Skillful Driving Seals Win For Ying At Katydid

Dec 18, 2008 - 10:00 PM

She takes the reins in the tandem class and earns the blue.

Expressions of grim determination are the norm on the faces of tandem drivers, but the expression on Wendy Ying’s face was anything but during the marathon at the Katydid CDE. As she executed the final hazard, a happy smile set her face aglow.

“I was really happy with how the tandem did at Katydid,” said Ying. “I felt I drove well in the hazards and did a good job handling the reins. It was a big step up from just getting through it.”

Wendy Ying was one of five tandem drivers who answered the call to enter the Tandem Challenge offered by the organizers of the Katydid CDE, held Nov. 13-16, at Katrina Becker’s Katydid Farm in Windsor, S.C., just outside of Aiken.

Last year the challenge was offered only at the preliminary level, but this year it was open to those at the preliminary, intermediate and advanced levels. Ying and her partner, Sterling Graburn, both entered at the intermediate level.

Ying topped the intermediate tandem division (159.79) over Graburn (169.50).

Driving a tandem—an in-line pair—is considered by many to be the most difficult configuration in driving. The leader must be bold and forward, yet exceptionally obedient.

Unlike the leaders in a four-in-hand, the tandem leader doesn’t have the physical or moral support of another horse. A tandem leader can turn on a dime and look you straight in the eye if you’re not quick with the reins. One purpose of driving a tandem, in addition to highlighting the skill of the whip, was to drive to the foxhunt, where the leader would be unhitched and ridden on the hunt while a servant drove the wheeler and carriage back to the barn.

In fact, Ying’s driving career began in the hunting field. While foxhunting in Virginia, Ying met Dede Bushneck, who instructed carriage drivers in North Carolina. Ying learned to drive using Bushneck’s horses and equipment.

“I wouldn’t have driven if it hadn’t been for Dede,” said Ying. Bushneck taught Ying for two years before she got her first pony. The Morgan Lemontree Magic Illusion, her first pony, is now owned by Dale Govus, who competes him at advanced level.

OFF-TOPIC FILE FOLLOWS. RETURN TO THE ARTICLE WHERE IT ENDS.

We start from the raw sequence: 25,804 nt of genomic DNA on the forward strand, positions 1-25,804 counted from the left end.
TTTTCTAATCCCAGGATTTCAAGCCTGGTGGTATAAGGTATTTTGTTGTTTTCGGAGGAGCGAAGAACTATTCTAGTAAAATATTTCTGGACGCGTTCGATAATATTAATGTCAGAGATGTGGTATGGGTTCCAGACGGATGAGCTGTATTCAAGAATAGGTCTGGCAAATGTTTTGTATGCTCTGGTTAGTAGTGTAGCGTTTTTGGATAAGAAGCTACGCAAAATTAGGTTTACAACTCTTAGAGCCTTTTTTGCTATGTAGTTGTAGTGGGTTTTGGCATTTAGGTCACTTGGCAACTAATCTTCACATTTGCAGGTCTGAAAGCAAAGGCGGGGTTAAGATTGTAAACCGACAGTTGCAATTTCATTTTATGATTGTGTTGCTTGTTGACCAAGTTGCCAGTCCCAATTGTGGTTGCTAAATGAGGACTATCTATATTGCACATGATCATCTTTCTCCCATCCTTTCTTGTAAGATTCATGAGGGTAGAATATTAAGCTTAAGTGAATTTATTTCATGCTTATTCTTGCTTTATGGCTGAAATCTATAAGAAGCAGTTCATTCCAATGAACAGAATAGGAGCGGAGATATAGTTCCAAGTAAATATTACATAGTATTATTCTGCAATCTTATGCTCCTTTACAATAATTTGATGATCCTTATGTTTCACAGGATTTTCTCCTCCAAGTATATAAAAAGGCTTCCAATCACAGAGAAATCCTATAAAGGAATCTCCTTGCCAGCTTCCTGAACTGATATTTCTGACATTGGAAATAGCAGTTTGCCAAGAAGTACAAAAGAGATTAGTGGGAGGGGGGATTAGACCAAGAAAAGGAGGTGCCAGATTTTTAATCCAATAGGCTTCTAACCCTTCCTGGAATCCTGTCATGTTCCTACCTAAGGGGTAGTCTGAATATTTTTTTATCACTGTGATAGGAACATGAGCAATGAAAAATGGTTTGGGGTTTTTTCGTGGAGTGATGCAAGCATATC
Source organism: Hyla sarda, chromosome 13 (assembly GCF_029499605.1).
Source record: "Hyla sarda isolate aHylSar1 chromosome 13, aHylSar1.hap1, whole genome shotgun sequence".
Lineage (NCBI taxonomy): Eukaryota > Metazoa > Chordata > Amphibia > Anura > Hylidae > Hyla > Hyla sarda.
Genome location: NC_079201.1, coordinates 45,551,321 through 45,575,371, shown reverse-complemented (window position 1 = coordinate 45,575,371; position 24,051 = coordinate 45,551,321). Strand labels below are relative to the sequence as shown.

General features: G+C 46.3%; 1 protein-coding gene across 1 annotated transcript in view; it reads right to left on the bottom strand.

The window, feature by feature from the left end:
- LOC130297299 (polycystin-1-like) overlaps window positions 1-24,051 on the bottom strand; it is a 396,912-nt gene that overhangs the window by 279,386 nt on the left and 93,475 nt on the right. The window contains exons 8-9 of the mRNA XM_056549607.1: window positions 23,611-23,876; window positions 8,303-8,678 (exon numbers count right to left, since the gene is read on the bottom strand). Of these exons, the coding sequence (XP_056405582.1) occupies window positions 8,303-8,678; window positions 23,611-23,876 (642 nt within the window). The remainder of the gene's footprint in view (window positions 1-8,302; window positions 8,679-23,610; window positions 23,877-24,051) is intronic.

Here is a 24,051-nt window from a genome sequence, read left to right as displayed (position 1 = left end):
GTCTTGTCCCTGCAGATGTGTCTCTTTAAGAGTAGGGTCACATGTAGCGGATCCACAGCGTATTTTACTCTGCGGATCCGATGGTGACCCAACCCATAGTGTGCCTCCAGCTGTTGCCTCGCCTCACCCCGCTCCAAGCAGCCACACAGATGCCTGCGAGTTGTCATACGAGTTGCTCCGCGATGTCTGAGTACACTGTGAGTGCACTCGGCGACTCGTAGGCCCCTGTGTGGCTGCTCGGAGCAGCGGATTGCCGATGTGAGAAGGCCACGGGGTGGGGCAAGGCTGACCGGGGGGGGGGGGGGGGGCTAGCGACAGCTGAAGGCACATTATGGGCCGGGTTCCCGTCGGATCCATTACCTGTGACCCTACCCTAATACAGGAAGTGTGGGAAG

Ying admits that she likes the marathon phase of combined driving events best, but she has also driven at pleasure shows. Because she uses an all-purpose carriage and synthetic harness, which she can use on all three phases of CDEs, she isn’t as competitive in pleasure shows. Ying learned she had to be good in cones if she wanted to win a pleasure championship to make up for poor placings in the ring classes.

Ying started driving tandem when another driving friend, Mickie Bowen, stayed with her for a while in Virginia. Bowen drove four-in-hand, but this was too much for Ying, who only had two ponies—Lemontree and a Hackney pony. They didn’t go together as a pair, so Bowen helped her put them together as a tandem, which requires less special equipment than a pair. When Bowen was no longer available, she consulted Sterling Graburn, who lived in Florida, by phone.

Ying now lives in Bonifay, Fla., where she and Graburn operate Kingsforth Hall Training Center. In 2005, she competed as an alternate at the World Combined Pony Championships at Catton Hall (England). In 2006, she was third alternate for the U.S. World Singles team with Dante, who was then 6. These experiences were invaluable and taught her to “be a good competitor. I knew how to go home and fix the problems that we had,” she said.

Going head-to-head in competition at Katydid, Ying took a 5-point lead over Graburn in dressage, increased it by another 5 on the marathon and beat him again in cones by .5 penalties.

She drove Dante in the wheel, with Duke out front. They are full brothers—their sire was North Fork Black Earl, a Section D Welsh Cob, and their dam was CS Zamron, an Arabian-Saddlebred cross. Dante and Duke carried a foundation of good manners into their training with Ying and Graburn. When they get tangled, as all tandems occasionally do, they don’t get upset or kick. They stand until Ying can get them sorted out.

“They get confidence from each other,” said Ying. “They are better as a tandem—they don’t like driving single because they don’t like being apart.”

That being said, Dante, driven as a single by Graburn, won the advanced single horse division at the Live Oak CAI (Fla.) and the Sunshine State CDE (Fla.) this spring. Ying drove Duke into second in the advanced single horse division at Live Oak, which also served as the U.S. Equestrian Federation National Championship.

Ying went into the final phase at Live Oak with a sliver of a lead (1.28 points) over Graburn but hit the final cone, so Dante, with Graburn handling the reins, was awarded the USEF National Championship. The two continually challenge each other to drive faster and better, and they have encouraged all the singles drivers to work together.

In her professional life, Ying is a veterinarian, previously specializing in equine dentistry, but currently practicing traditional Chinese medicine, including acupressure, Tui Na (a form of acupressure massage) and food therapy.

Ann L. Pringle


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